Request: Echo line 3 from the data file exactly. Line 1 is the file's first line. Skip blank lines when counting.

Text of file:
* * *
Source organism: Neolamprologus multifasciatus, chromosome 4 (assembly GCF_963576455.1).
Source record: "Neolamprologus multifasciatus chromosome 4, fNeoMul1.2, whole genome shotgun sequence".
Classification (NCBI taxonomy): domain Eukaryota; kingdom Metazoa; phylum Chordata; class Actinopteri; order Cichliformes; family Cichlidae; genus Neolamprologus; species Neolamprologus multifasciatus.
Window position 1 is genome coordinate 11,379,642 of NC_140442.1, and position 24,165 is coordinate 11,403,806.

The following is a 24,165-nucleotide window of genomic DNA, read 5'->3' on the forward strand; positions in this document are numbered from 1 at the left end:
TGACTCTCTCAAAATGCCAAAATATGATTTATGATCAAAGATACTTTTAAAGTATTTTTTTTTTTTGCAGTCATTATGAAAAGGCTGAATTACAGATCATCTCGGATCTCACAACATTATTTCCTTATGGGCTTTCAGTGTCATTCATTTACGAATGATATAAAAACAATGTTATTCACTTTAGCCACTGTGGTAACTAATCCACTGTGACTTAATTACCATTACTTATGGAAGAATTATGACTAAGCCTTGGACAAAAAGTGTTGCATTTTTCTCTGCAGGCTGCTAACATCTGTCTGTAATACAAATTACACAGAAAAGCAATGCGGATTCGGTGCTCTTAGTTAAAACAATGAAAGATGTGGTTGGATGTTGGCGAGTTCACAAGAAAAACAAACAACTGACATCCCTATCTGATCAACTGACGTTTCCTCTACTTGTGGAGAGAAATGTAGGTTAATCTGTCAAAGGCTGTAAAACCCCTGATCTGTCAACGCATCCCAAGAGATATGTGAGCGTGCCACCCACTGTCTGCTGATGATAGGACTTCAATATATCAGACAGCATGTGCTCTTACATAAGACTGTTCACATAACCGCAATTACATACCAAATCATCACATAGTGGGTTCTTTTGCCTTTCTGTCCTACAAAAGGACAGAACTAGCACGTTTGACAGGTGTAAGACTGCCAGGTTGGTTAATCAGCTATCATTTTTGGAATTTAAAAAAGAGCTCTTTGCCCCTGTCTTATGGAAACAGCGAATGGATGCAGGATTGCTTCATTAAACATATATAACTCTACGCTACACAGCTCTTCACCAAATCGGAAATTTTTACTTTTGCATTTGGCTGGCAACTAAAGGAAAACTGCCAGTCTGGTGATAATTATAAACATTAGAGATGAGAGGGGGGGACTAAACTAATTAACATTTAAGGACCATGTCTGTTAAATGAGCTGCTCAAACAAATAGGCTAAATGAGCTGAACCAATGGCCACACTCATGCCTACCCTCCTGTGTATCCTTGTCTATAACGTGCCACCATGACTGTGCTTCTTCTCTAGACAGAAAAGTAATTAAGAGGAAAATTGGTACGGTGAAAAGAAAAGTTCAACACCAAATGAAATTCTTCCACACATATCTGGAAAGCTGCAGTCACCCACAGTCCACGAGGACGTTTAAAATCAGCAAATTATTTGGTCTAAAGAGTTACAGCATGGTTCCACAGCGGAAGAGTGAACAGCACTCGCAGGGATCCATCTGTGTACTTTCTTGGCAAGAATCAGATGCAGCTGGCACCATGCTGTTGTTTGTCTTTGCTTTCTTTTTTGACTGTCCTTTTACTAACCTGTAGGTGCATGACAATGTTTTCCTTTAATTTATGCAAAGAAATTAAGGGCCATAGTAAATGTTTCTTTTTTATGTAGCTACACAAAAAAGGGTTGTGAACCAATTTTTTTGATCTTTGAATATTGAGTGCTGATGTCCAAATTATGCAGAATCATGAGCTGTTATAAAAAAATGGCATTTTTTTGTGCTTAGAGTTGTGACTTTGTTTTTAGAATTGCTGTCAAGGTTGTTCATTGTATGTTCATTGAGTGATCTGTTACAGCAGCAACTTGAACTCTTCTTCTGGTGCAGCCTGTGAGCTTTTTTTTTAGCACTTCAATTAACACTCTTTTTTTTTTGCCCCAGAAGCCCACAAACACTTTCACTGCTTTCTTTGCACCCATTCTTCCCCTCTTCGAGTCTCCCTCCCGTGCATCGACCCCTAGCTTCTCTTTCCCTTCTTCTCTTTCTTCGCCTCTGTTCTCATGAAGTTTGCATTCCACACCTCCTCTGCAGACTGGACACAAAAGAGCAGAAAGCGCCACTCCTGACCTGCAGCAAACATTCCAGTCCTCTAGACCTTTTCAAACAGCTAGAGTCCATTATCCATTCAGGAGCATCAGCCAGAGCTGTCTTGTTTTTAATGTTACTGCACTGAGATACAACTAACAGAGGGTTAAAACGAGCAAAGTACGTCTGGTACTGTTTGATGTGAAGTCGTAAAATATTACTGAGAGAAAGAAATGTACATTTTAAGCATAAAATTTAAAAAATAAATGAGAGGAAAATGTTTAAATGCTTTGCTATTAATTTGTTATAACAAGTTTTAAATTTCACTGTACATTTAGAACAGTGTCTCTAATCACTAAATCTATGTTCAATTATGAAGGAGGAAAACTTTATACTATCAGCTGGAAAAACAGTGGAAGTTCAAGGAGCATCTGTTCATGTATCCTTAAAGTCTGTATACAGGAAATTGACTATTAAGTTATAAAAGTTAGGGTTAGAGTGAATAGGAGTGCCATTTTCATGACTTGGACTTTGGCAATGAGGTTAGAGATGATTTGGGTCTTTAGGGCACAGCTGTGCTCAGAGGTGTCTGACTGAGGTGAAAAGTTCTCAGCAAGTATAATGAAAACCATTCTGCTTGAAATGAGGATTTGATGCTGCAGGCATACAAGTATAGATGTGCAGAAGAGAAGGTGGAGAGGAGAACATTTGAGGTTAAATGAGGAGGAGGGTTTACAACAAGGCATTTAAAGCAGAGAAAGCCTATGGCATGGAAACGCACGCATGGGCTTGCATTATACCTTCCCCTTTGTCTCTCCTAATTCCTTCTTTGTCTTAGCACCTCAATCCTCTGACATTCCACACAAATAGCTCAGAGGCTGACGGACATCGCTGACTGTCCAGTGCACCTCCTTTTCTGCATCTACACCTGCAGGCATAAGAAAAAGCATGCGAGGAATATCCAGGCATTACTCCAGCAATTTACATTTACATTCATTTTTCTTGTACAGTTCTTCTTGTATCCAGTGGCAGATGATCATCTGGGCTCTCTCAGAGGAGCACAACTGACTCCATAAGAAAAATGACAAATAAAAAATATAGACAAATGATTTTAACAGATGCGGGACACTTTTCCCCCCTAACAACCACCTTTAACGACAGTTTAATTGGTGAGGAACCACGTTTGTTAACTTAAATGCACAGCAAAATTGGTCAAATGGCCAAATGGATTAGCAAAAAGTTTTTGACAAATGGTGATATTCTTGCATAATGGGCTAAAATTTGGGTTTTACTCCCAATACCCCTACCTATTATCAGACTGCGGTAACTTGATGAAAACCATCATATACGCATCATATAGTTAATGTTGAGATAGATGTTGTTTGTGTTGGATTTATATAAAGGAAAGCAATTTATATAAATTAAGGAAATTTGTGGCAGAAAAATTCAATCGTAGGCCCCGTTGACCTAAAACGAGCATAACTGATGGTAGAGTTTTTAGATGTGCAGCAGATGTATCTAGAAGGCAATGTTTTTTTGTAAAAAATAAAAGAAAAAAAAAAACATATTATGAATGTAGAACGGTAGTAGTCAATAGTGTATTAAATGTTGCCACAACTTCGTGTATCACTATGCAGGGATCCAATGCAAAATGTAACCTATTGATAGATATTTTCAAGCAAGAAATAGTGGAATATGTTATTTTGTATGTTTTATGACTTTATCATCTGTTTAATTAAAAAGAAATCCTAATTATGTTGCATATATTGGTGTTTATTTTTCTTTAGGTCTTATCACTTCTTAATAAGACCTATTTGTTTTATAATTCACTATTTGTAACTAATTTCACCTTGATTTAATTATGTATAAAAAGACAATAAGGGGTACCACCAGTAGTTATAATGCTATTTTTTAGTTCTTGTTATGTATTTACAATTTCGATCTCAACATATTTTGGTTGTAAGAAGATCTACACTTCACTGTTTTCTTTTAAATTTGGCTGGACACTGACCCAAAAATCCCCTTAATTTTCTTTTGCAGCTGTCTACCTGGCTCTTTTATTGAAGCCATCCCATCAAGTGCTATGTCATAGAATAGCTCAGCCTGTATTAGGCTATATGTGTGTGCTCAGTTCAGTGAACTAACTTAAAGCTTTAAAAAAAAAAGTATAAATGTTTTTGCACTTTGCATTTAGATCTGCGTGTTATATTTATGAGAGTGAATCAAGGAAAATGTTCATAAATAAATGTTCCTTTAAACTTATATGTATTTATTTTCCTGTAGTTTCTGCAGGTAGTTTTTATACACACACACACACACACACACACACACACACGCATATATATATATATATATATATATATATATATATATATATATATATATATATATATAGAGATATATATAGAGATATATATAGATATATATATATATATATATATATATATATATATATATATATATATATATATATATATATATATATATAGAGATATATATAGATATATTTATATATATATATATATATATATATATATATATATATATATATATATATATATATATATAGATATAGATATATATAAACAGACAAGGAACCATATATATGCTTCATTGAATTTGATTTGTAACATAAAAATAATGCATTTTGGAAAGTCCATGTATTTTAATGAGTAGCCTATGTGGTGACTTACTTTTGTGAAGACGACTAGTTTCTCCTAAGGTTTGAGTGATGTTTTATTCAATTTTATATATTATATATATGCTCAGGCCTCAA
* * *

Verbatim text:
Classification (NCBI taxonomy): domain Eukaryota; kingdom Metazoa; phylum Chordata; class Actinopteri; order Cichliformes; family Cichlidae; genus Neolamprologus; species Neolamprologus multifasciatus.